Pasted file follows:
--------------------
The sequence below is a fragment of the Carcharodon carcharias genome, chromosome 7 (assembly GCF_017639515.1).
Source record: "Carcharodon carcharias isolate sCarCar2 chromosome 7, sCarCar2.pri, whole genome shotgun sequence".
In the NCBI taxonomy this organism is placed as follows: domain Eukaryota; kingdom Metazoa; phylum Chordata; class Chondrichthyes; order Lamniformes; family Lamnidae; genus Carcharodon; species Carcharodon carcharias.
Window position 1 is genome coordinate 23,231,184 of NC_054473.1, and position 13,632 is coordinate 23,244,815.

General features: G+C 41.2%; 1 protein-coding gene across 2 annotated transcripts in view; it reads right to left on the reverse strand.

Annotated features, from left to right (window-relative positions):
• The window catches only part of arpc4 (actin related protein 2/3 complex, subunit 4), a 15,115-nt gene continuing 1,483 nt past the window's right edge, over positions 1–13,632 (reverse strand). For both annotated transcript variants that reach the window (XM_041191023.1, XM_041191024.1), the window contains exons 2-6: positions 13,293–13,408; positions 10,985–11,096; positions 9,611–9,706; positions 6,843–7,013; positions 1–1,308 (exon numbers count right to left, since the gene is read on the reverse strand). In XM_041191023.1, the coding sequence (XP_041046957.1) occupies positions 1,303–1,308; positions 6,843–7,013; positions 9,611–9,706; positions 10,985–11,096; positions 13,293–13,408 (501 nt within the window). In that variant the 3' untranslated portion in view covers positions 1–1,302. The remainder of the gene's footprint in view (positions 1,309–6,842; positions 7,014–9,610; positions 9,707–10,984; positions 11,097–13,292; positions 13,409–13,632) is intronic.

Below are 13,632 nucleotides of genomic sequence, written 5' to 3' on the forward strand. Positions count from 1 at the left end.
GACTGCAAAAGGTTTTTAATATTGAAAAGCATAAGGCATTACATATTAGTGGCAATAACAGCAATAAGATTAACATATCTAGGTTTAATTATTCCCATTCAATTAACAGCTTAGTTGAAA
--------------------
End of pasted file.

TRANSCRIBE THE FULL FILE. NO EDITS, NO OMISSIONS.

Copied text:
The sequence below is a fragment of the Carcharodon carcharias genome, chromosome 7 (assembly GCF_017639515.1).
Source record: "Carcharodon carcharias isolate sCarCar2 chromosome 7, sCarCar2.pri, whole genome shotgun sequence".
In the NCBI taxonomy this organism is placed as follows: domain Eukaryota; kingdom Metazoa; phylum Chordata; class Chondrichthyes; order Lamniformes; family Lamnidae; genus Carcharodon; species Carcharodon carcharias.
Window position 1 is genome coordinate 23,231,184 of NC_054473.1, and position 13,632 is coordinate 23,244,815.

General features: G+C 41.2%; 1 protein-coding gene across 2 annotated transcripts in view; it reads right to left on the reverse strand.

Annotated features, from left to right (window-relative positions):
• The window catches only part of arpc4 (actin related protein 2/3 complex, subunit 4), a 15,115-nt gene continuing 1,483 nt past the window's right edge, over positions 1–13,632 (reverse strand). For both annotated transcript variants that reach the window (XM_041191023.1, XM_041191024.1), the window contains exons 2-6: positions 13,293–13,408; positions 10,985–11,096; positions 9,611–9,706; positions 6,843–7,013; positions 1–1,308 (exon numbers count right to left, since the gene is read on the reverse strand). In XM_041191023.1, the coding sequence (XP_041046957.1) occupies positions 1,303–1,308; positions 6,843–7,013; positions 9,611–9,706; positions 10,985–11,096; positions 13,293–13,408 (501 nt within the window). In that variant the 3' untranslated portion in view covers positions 1–1,302. The remainder of the gene's footprint in view (positions 1,309–6,842; positions 7,014–9,610; positions 9,707–10,984; positions 11,097–13,292; positions 13,409–13,632) is intronic.

Below are 13,632 nucleotides of genomic sequence, written 5' to 3' on the forward strand. Positions count from 1 at the left end.
GACTGCAAAAGGTTTTTAATATTGAAAAGCATAAGGCATTACATATTAGTGGCAATAACAGCAATAAGATTAACATATCTAGGTTTAATTATTCCCATTCAATTAACAGCTTAGTTGAAA